Person-centred job training and employment for people with disabilities

PFDA-Vocational Training Center Trust
PFDA - Vocational Training Center Trust
Country of Implementation
Asia & Pacific
South Asia
Start Year
First published

A vocational training centre provides support to people with neurological developmental disorders. Founded in 2014 with six participants, in 2020 there are 459. In addition, 217 people have been placed in paid employment, 21 in self-employment, and 96 in sheltered employment.

A young man sits in front of a computer screen working; there are other female and male colleagues in the room.
A training session at the PFDA-VTC computer lab.

Solution details


Sajida RAHMAN DANNY Website
“I used to sit at home. Now I work and give my salary to my family and everyone is happy.” Delowar Hossain, a former PFDA-VTC student

PFDA-Vocational Training Center (PFDA-VTC) is a social welfare organisation based in Dhaka, that builds skills and promotes employment opportunities for adults with intellectual disabilities, including autism, Down Syndrome, and cerebral palsy. It offers personalized vocational training programmes, ranging from basic life skills to trade-specific training, based on individual capacity. From 2014 to 2019, PFDA-VTC has trained more than 450 people, over 300 of whom have been placed in employment.

Problems Targeted

There is a lack of specialised vocational services in Bangladesh to support people with intellectual and developmental disabilities.

Solution, Innovation and Impact

Every student at PFDA-VTC receives an ‘Individual Target Plan’ with specified vocational training outcomes based on their industry interests, support needs, and stage of learning. Progress is monitored quarterly and tracked via VTC’s Curriculum Unit Measurement Operating software (CUMO). Alongside vocational training, therapeutic interventions and training for families and carers are also offered. When a student is ready, PFDA-VTC matches them to an employer in a process involving the student, employers, family members, and educators. Once agreed, the employer signs a memorandum of understanding setting out the employment conditions, salary, benefits, and workplace adaptations. VTC staff support the student when starting their role, reducing support as the student becomes increasingly comfortable. Trained students may also enter self-employment or sheltered employment on completion of the programme. PFDA-VTC has supported 217 people into full time employment, 21 into self-employment, and 96 into sheltered employment.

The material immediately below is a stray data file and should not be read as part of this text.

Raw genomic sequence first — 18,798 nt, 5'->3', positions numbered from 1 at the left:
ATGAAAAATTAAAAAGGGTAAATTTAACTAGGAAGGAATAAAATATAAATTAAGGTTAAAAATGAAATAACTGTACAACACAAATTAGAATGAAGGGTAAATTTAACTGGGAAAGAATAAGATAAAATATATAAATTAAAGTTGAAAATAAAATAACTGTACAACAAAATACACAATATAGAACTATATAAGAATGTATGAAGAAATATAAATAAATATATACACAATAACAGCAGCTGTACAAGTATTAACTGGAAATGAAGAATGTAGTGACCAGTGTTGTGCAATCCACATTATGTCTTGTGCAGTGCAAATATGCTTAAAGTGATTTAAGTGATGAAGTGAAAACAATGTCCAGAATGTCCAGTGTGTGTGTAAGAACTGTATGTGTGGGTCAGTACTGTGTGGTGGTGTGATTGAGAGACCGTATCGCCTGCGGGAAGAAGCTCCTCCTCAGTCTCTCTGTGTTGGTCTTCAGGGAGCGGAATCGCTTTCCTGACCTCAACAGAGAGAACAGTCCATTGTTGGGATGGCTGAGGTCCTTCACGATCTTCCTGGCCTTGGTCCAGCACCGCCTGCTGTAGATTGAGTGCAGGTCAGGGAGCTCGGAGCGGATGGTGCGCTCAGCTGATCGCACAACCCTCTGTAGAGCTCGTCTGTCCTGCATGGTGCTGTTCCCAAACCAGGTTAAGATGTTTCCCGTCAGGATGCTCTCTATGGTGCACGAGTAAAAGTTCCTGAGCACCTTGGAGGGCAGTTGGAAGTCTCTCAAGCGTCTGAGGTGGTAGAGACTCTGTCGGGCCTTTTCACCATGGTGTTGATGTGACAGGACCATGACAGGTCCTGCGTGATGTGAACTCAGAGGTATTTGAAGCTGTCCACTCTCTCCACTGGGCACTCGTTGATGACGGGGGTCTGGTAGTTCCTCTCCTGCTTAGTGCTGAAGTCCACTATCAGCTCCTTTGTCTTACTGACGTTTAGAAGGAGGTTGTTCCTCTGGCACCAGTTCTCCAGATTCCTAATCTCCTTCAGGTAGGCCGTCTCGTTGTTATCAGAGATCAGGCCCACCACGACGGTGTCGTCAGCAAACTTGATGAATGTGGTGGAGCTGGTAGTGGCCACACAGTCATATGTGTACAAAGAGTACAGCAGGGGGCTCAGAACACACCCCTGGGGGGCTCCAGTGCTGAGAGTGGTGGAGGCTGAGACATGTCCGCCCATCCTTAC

Funding, Outlook and Transferability

The PFDA-VTC budget for academic year 2020/21 is US$475,000. About a third of funding comes from student fees (with subsidies for students in financial hardship). Other funding comes from corporate donations, grants, and the sale of handicraft products. PFDA-VTC plans to replicate this model in seven cities in Bangladesh to support persons with disabilities in rural areas, with donor support. The use of technology is also being explored, for example, online training modules during COVID-19 and incorporating machine learning or other technology to support individuals who have communication difficulties.



A young man sits in front of a computer screen working; there are other female and male colleagues in the room. A training session at the PFDA-VTC computer lab.



Life Story


Setting up a successful tea-stall

Sumaiya, age 26, has physical disabilities, as do her two younger brothers. Her home infrastructure does not support wheelchair access, and thus she has always been dependent on her hands for any movement. Her father is a poor farmer who doesn’t own his own land, and her mother is a homemaker. As a family, they lacked any fixed income when Sumaiya attended training on shop keeping and food service. After the training, the Vocational Training Center PFDA provided about $150 in seed money for a small tea stall located close to a busy garment factory in Gazipur. VTC helped to build the shop, and they also spoke to the local commissioner to ensure that no one would bother her for a bribe or with any harassment. Every morning Sumaiya’s father carries her to the shop, and the whole day she sells tea to her customers, who say they are happy with the quality of the tea and of the service. As a result, Sumaiya is now earning enough money to help her family and to send her brothers to school.

Related information

Solutions with the same:

Country of Implementation


Region of Implementation

Asia & Pacific

City of Implementation